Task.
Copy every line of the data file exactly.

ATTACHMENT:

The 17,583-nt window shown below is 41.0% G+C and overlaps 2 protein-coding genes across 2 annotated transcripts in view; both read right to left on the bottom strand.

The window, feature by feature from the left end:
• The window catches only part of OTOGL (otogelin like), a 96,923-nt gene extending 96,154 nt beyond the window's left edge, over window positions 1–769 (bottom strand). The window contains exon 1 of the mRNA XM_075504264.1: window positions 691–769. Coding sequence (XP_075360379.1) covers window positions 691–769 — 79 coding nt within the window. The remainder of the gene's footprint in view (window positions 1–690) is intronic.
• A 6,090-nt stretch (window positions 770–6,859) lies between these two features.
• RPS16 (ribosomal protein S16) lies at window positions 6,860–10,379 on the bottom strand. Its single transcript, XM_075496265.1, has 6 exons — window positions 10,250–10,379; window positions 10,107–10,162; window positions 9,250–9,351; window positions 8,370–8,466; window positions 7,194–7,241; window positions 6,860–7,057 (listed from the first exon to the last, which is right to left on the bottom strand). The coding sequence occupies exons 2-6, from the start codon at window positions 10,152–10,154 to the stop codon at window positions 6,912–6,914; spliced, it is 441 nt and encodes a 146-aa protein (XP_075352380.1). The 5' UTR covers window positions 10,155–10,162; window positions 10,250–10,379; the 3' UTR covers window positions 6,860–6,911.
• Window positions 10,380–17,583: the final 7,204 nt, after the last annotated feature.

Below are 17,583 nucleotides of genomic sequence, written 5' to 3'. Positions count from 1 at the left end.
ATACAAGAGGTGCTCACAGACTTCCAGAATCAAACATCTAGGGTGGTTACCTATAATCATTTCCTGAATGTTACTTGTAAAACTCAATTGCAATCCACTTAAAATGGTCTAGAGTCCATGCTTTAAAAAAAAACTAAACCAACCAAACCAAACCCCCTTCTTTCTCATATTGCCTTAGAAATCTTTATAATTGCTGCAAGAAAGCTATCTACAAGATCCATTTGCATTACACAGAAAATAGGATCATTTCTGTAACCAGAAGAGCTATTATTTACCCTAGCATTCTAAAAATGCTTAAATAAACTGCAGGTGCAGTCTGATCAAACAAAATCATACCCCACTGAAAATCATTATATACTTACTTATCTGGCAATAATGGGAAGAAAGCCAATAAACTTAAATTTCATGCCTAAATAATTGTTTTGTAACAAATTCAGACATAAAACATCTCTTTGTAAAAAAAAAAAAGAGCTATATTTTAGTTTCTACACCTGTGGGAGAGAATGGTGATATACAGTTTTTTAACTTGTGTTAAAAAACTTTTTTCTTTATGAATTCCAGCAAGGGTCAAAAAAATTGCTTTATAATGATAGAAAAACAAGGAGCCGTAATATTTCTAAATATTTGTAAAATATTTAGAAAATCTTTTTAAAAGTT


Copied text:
The 17,583-nt window shown below is 41.0% G+C and overlaps 2 protein-coding genes across 2 annotated transcripts in view; both read right to left on the bottom strand.

The window, feature by feature from the left end:
• The window catches only part of OTOGL (otogelin like), a 96,923-nt gene extending 96,154 nt beyond the window's left edge, over window positions 1–769 (bottom strand). The window contains exon 1 of the mRNA XM_075504264.1: window positions 691–769. Coding sequence (XP_075360379.1) covers window positions 691–769 — 79 coding nt within the window. The remainder of the gene's footprint in view (window positions 1–690) is intronic.
• A 6,090-nt stretch (window positions 770–6,859) lies between these two features.
• RPS16 (ribosomal protein S16) lies at window positions 6,860–10,379 on the bottom strand. Its single transcript, XM_075496265.1, has 6 exons — window positions 10,250–10,379; window positions 10,107–10,162; window positions 9,250–9,351; window positions 8,370–8,466; window positions 7,194–7,241; window positions 6,860–7,057 (listed from the first exon to the last, which is right to left on the bottom strand). The coding sequence occupies exons 2-6, from the start codon at window positions 10,152–10,154 to the stop codon at window positions 6,912–6,914; spliced, it is 441 nt and encodes a 146-aa protein (XP_075352380.1). The 5' UTR covers window positions 10,155–10,162; window positions 10,250–10,379; the 3' UTR covers window positions 6,860–6,911.
• Window positions 10,380–17,583: the final 7,204 nt, after the last annotated feature.

Below are 17,583 nucleotides of genomic sequence, written 5' to 3'. Positions count from 1 at the left end.
ATACAAGAGGTGCTCACAGACTTCCAGAATCAAACATCTAGGGTGGTTACCTATAATCATTTCCTGAATGTTACTTGTAAAACTCAATTGCAATCCACTTAAAATGGTCTAGAGTCCATGCTTTAAAAAAAAACTAAACCAACCAAACCAAACCCCCTTCTTTCTCATATTGCCTTAGAAATCTTTATAATTGCTGCAAGAAAGCTATCTACAAGATCCATTTGCATTACACAGAAAATAGGATCATTTCTGTAACCAGAAGAGCTATTATTTACCCTAGCATTCTAAAAATGCTTAAATAAACTGCAGGTGCAGTCTGATCAAACAAAATCATACCCCACTGAAAATCATTATATACTTACTTATCTGGCAATAATGGGAAGAAAGCCAATAAACTTAAATTTCATGCCTAAATAATTGTTTTGTAACAAATTCAGACATAAAACATCTCTTTGTAAAAAAAAAAAAGAGCTATATTTTAGTTTCTACACCTGTGGGAGAGAATGGTGATATACAGTTTTTTAACTTGTGTTAAAAAACTTTTTTCTTTATGAATTCCAGCAAGGGTCAAAAAAATTGCTTTATAATGATAGAAAAACAAGGAGCCGTAATATTTCTAAATATTTGTAAAATATTTAGAAAATCTTTTTAAAAGTT